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Your Guide to Buying Antique Paintings

Antique paintings are those works of art that were made between the 1800s and 1915s. Whether you prefer an oil painting or a watercolor piece, favor a certain painter, or are simply interested in buying antique paintings, this guide will help you make the best decisions for your home.

Buying Antique Paintings for Your Collection

The most important way to tell if antique paintings are truly antique is from the back of the canvas. If the canvas is light beige or white, it is not very old. The darker the canvas is, the more crackle marks that can be seen on its surface, the more chances are that you have an authentic work in your hands. If the watercolor or oil painting has been done on board and the board is very dark grey or black, it typically dates back to the 1800s or early 1900s. Most canvas boards are marked on the back with labels from the artist or company that produced them. The labels are usually typical of the period from which they hail.

You can also gauge the period of antique paintings by the wood they are nailed to at the back. If the wood is darker, the piece is older. Your next consideration will be the condition of the painting. Unless you are a restorer, you will want to buy antique paintings that are in good condition. As antiques, they are likely going to have at least some craquelure, paint chips, and even a few tiny tears or rips. When shopping for antique paintings, you will have the opportunity to select from a broad range of styles that were used before the 1900s. Some of the most popular styles are listed below.

Impressionist Paintings

Impressionist paintings are not as accurate as some other antique paintings, and the artist of such a piece would use shorter brush strokes and a mixture of colors and lights.

Realism Paintings

A realist painter created work as a rejection of the romanticist era. Realist paintings tend to represent everyday situations and often depict portraits, landscapes, and animals.

Abstract Paintings

An artist during this era didn’t often make the subject matter of their pieces clear. Sometimes, bright blocks of color would be used to evoke a feeling from a piece.

Miniature Paintings

As the name suggests, miniature paintings are smaller than traditional landscape or portrait artworks. But, their size does not make them any less valuable. Only a painter who could master a degree of sleight of hand could master these antique paintings that were mainly procured with watercolor during the 19th century.

The two main mediums for older paintings were oil and watercolors. The oil paintings were the most common, with the most well-known creation being Leonardo Da Vinci’s Mona Lisa. Many of these paintings were created on canvas and some are highly valuable because of the amount of time it took to create them. Watercolor varieties use a different kind of paint and the characteristics usually included several layers of colors. The colors tend to be softer and more transparent in nature.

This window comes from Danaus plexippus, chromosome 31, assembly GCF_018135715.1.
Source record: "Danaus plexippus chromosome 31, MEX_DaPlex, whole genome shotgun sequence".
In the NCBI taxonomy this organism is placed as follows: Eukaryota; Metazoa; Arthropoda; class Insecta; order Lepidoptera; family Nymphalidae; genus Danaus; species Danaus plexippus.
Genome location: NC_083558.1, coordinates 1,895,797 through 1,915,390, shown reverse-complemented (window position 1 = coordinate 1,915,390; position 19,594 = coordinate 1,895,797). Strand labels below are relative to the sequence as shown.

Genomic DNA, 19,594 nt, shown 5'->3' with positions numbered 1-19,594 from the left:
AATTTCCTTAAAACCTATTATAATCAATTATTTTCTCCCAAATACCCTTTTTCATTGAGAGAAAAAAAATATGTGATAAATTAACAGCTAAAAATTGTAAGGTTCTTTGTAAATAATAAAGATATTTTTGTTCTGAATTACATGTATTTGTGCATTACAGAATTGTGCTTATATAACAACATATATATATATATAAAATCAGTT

The Difference Between Reproduction and Original Paintings

Reproductions are replicas of popular pieces. If you opt for a reproduction, it’s important to ensure that there aren’t any copyright infringements made on behalf of the seller. Also, replicas may not be of the standard you expect. They are not created with the same care as an original artwork.

Sourcing an original painting from pre-1900s can be daunting. You need to consider a few things, including the history of the piece. Original pieces ought to come with an auction history and previous selling prices. Furthermore, original paintings from that era are, of course, antiques, and the condition of the artwork will play a significant role in the price you pay for it. Antique paintings with minor tears are easy to restore, but significant damage is far more complex or irreparable.

Investment art is always going to increase in value. Well-listed artists from bygone eras created quality masterpieces that are sought after by dealers, collectors, and investors alike. If you are planning on investing in antique art, horizontal pictures tend to be better than vertical and landscapes are usually more valuable than seascapes, as are life-pictures. On the contrary, religious paintings can be difficult to sell unless they were created by a renowned painter. You should aim to buy original paintings that have been dated and signed by the artist and those artists who had major exhibitions during their time.

Let DECASO Complete Your Collection

With so many mediums and styles of antique paintings available, choosing the perfect piece for your space can be difficult, but it needn’t be as complicated as it seems. While there are several considerations that you should account for before buying an antique painting, DECASO offers a variety of sought-after pieces to help complete your art collection. We source paintings from around the world to bring you rare, quality pieces that you can display with pride.

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